Extending the maximum gestational age at which a woman or girl can abort her unborn child from 49 days to 70 days;
Altering the mifepristone dosage from 600 mg to 200 mg, the misoprostol dosage from 400 mcg to 800 mcg, and misoprostol administration from oral to buccal;
Eliminating the requirement that administration of misoprostol occur in-clinic;
Broadening the window for misoprostol administration to include a range of 24–48 hours after taking mifepristone, instead of 48 hours afterward;
Adding a repeat 800 mcg buccal dose of misoprostol in the event of incomplete chemical abortion;
Removing the requirement for an in-person follow-up examination after an abortion;
Allowing “healthcare providers” other than physicians to dispense and administer the chemical abortion drugs; and
Eliminating the requirement for prescribers to report all non-fatal serious adverse events from chemical abortion drugs.
The ramifications to the system have been felt, particularly in the instance of consequences from failing to properly identify the age of the unborn child and failing to properly identify an ectopic pregnancy. The push to dramatically increase wide availability of the abortion pill — one accelerated even in recent years because of the pandemic — has come at the cost of sepsis, hemorrhage, hundreds of life-threatening situations and at least 20 deaths (well, more if you include the children). From a responsible perspective, shouldn’t this be something we care about?
The wide availability of contraception is one of the reasons the case against abortion became stronger in recent decades. People became increasingly disgusted with the idea that abortion was being used not in extreme circumstances, but as a substitute for contraception. But one reason for that wide availability is that the risks associated with it are low. If the risk for adverse events from use of the abortion pill is higher than once thought, shouldn’t the regulations on its prescription at least revert to the way things were back in the far off time of 2015? Or is that not caring about women?
A Discomforting Intel Leak on Ukraine
One of the most significant leaks of highly classified U.S. documents in recent history began among a small group of posters on a messaging channel that trafficked in memes, jokes and racist talk.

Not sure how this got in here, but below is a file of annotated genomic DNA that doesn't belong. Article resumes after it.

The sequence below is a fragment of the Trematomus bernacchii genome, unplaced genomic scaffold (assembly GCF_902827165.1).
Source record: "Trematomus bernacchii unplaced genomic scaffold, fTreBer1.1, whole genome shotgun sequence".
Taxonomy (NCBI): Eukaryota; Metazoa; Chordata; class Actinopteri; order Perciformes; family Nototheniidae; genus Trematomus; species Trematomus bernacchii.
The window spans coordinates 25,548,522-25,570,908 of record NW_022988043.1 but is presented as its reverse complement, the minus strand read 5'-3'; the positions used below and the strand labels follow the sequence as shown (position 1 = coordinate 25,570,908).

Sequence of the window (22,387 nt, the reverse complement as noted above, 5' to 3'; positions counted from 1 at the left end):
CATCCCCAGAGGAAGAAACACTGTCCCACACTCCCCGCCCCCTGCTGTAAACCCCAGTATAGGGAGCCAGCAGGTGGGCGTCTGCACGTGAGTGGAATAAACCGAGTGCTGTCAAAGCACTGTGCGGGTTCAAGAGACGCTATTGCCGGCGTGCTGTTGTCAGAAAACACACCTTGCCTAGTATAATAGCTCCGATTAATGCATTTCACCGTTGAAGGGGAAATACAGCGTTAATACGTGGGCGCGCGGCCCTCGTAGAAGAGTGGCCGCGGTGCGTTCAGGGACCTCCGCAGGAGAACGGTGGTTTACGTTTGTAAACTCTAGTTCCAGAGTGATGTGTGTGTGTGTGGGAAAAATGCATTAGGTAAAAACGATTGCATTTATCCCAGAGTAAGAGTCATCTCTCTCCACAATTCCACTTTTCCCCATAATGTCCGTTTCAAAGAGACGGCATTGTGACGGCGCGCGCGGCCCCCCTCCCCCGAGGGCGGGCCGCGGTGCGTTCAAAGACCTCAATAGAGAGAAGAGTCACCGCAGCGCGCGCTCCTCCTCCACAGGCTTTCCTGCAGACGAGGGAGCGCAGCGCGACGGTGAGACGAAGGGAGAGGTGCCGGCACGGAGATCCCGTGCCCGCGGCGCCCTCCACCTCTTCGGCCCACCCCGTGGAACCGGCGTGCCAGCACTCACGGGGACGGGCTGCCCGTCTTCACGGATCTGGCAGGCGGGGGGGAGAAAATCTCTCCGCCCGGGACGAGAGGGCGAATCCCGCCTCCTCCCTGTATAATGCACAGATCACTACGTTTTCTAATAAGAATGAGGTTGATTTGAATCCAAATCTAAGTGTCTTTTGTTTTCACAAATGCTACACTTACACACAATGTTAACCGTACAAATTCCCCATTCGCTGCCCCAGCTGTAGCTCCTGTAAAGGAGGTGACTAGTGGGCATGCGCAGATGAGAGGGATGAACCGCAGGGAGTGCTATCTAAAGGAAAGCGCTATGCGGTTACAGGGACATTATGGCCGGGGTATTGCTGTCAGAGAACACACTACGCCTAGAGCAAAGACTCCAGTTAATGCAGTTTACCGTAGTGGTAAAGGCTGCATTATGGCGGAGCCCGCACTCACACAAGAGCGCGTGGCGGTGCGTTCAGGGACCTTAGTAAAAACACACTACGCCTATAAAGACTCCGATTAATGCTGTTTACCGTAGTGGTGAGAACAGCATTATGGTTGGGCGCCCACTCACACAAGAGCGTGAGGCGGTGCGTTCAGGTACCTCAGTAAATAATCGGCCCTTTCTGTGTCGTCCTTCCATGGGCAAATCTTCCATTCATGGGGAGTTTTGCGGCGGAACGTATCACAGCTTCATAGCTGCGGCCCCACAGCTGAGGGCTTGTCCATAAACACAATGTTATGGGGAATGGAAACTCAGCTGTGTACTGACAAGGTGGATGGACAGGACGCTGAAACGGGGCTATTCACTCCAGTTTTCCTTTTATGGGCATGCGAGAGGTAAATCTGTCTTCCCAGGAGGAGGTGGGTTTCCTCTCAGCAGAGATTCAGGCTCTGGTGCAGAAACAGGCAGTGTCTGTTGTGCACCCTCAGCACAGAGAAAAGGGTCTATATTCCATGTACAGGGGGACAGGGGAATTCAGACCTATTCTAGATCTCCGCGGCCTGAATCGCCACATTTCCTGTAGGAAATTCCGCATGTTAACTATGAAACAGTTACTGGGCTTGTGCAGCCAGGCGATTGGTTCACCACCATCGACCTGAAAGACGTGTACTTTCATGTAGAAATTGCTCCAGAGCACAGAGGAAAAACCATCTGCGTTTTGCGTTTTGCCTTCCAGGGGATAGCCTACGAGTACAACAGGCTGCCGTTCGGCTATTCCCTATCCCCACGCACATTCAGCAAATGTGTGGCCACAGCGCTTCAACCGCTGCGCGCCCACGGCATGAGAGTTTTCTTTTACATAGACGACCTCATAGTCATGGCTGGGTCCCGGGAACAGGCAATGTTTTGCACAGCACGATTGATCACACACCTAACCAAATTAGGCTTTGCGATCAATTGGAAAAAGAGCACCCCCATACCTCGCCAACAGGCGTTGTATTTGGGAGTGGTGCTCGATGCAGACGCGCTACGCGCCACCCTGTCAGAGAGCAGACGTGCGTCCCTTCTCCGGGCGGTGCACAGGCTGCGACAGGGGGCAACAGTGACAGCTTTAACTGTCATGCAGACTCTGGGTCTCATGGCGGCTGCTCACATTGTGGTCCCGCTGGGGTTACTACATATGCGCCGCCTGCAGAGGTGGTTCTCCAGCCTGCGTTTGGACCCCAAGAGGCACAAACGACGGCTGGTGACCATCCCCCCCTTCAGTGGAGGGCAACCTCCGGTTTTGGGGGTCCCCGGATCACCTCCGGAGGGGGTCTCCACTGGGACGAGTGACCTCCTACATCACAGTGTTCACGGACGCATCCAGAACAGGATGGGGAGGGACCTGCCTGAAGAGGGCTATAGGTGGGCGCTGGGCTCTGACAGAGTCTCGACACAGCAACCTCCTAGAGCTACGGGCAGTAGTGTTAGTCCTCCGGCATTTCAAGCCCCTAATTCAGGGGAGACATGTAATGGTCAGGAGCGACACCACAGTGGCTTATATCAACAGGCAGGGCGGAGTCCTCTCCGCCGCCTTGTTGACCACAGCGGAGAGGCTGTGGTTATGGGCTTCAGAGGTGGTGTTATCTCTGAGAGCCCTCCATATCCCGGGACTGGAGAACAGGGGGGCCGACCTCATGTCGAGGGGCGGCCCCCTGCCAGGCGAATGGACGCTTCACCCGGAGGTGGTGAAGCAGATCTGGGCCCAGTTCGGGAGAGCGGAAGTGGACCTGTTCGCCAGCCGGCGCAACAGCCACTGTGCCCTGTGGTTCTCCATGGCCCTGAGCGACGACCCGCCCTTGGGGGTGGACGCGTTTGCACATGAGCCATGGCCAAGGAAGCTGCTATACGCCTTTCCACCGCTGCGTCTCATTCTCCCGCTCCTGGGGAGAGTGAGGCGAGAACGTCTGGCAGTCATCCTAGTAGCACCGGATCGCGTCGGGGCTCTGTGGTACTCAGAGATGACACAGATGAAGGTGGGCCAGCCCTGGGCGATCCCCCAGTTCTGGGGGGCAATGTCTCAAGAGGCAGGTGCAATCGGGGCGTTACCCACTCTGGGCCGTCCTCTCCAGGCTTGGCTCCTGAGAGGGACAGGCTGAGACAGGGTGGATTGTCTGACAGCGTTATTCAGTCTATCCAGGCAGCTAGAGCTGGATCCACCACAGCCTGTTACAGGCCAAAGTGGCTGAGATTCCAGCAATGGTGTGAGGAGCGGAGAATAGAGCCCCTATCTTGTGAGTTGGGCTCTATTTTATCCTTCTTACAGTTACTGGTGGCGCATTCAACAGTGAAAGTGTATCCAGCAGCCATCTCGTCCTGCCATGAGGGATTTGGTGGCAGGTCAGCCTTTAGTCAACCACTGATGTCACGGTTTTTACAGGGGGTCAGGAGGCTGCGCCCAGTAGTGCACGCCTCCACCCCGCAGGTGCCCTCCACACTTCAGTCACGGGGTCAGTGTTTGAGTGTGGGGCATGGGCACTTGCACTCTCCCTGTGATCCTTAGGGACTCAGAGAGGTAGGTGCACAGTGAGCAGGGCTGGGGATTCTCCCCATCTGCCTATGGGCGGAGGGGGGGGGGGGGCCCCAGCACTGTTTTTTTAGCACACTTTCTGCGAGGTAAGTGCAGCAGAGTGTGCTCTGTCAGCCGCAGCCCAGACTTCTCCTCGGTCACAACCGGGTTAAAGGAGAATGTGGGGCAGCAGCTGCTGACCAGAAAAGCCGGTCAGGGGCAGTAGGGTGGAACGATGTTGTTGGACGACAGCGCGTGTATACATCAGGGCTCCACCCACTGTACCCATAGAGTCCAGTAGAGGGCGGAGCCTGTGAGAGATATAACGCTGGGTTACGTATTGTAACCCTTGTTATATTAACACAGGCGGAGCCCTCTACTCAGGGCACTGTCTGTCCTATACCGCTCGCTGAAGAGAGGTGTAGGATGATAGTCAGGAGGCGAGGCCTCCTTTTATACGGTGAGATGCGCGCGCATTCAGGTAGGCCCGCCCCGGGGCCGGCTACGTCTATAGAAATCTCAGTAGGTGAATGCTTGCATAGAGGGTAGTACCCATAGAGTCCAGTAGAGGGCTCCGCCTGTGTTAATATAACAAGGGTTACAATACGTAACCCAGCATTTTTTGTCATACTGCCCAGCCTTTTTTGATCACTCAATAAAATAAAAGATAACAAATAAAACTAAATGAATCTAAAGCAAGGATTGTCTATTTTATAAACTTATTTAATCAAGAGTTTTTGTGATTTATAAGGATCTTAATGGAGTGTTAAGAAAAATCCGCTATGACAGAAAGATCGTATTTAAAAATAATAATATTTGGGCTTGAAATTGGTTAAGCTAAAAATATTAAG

Sometime in January, seemingly unnoticed by the outside world, an anonymous member of a group numbering just over a dozen began to post files—many labeled as top secret—providing details about the war in Ukraine, intercepted communications about U.S. allies, such as Israel and South Korea, and details of American penetration of Russian military plans, among other topics.
The documents, which appear to have numbered in the hundreds, stayed among the members of the tiny group on the Discord messaging platform until early March, when another user reposted several dozen of them to another group with a larger audience. From there, at least 10 files migrated to a much bigger community focused on the Minecraft computer game.
On Wednesday, with the U.S. government apparently still unaware, a Russian propaganda account on Telegram posted a crudely doctored version of one of the documents, alongside a few unedited ones.
The Federal Bureau of Investigation and the Justice Department are now on a sprawling hunt for answers on how the dozens of images that purport to show secret documents surfaced online. A government probe, launched Friday at the request of the Defense Department, is searching for the source of the leak.
A Pentagon spokeswoman said Sunday night the department was reviewing and assessing the validity of the photographed documents “that appear to contain sensitive and highly classified material.” She said the U.S. had discussed the matter with allies over the weekend and was weighing the potential national security impact of the breach.
The intelligence leak is shaping up to be one of the most damaging in decades, officials said. The disclosure complicates Ukraine’s spring offensive. It will likely inhibit the readiness of foreign allies to share sensitive information with the U.S. government. And it potentially exposes America’s intelligence sources within Russia and other hostile nations.
Dylan Mulvaney’s Parody of Womanhood
We live in a world where a man who masquerades as a sportswoman is showered with praise and money while an actual sportswoman is branded a ‘stupid fucking bitch’ and punched in the face. A world where a bloke can be paid thousands of dollars to prance around in a sports bra in a grotesque parody of a female athlete while a real female athlete is set upon by a seething mob and told to ‘go the fuck home’. A world where a man in leggings doing a sub-Dick Emery satire on womanhood is held up as a role model while a young woman who trained her whole life to be an elite athlete is damned as a bigot and – direct quote – a ‘transphobic bitch’.